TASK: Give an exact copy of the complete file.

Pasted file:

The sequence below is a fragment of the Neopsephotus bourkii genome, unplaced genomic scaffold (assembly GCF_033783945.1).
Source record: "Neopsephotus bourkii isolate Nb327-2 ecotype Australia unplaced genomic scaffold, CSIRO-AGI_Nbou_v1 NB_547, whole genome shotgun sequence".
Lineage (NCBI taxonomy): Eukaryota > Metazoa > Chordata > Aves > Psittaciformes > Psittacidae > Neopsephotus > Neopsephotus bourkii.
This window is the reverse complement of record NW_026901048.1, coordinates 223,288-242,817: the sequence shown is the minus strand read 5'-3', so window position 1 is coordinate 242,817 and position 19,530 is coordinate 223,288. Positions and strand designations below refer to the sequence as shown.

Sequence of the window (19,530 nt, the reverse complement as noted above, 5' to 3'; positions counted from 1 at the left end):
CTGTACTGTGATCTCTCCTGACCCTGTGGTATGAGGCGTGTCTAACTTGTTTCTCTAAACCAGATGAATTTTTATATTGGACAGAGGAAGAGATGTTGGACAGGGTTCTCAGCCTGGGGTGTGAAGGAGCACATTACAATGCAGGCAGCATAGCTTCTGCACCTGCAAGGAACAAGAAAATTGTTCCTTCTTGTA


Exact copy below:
The sequence below is a fragment of the Neopsephotus bourkii genome, unplaced genomic scaffold (assembly GCF_033783945.1).
Source record: "Neopsephotus bourkii isolate Nb327-2 ecotype Australia unplaced genomic scaffold, CSIRO-AGI_Nbou_v1 NB_547, whole genome shotgun sequence".
Lineage (NCBI taxonomy): Eukaryota > Metazoa > Chordata > Aves > Psittaciformes > Psittacidae > Neopsephotus > Neopsephotus bourkii.
This window is the reverse complement of record NW_026901048.1, coordinates 223,288-242,817: the sequence shown is the minus strand read 5'-3', so window position 1 is coordinate 242,817 and position 19,530 is coordinate 223,288. Positions and strand designations below refer to the sequence as shown.

Sequence of the window (19,530 nt, the reverse complement as noted above, 5' to 3'; positions counted from 1 at the left end):
CTGTACTGTGATCTCTCCTGACCCTGTGGTATGAGGCGTGTCTAACTTGTTTCTCTAAACCAGATGAATTTTTATATTGGACAGAGGAAGAGATGTTGGACAGGGTTCTCAGCCTGGGGTGTGAAGGAGCACATTACAATGCAGGCAGCATAGCTTCTGCACCTGCAAGGAACAAGAAAATTGTTCCTTCTTGTA